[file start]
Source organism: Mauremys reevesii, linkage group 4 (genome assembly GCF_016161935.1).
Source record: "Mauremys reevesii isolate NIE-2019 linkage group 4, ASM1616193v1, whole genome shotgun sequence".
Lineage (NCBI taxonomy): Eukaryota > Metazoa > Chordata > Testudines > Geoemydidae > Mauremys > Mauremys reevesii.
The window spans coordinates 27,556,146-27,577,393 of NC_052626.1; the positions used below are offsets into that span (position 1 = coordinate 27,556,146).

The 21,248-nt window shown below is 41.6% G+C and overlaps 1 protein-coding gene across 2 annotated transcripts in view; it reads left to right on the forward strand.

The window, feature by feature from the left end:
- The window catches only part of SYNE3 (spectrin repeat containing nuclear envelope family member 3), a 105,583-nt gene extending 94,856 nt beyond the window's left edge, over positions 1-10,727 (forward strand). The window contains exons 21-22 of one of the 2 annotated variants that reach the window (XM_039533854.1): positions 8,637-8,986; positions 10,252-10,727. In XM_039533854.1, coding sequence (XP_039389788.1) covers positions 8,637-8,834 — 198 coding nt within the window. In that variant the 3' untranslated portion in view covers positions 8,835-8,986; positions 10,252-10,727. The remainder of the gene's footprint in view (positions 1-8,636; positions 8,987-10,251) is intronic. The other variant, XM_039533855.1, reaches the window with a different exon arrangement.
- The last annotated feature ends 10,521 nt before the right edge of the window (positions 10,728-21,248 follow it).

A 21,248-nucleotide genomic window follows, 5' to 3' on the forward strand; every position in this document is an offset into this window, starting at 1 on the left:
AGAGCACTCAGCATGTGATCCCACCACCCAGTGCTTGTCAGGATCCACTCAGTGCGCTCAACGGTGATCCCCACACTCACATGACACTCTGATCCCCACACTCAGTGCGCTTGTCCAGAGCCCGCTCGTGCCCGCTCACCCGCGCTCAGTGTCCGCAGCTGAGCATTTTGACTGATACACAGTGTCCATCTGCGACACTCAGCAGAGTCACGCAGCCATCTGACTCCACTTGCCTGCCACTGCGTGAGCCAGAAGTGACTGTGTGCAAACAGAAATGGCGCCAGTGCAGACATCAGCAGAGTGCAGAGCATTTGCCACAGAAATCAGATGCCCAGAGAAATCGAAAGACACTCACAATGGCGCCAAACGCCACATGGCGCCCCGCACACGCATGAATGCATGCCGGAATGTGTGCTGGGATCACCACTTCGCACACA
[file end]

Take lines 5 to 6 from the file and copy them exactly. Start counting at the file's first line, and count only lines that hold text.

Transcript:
The 21,248-nt window shown below is 41.6% G+C and overlaps 1 protein-coding gene across 2 annotated transcripts in view; it reads left to right on the forward strand.

The window, feature by feature from the left end: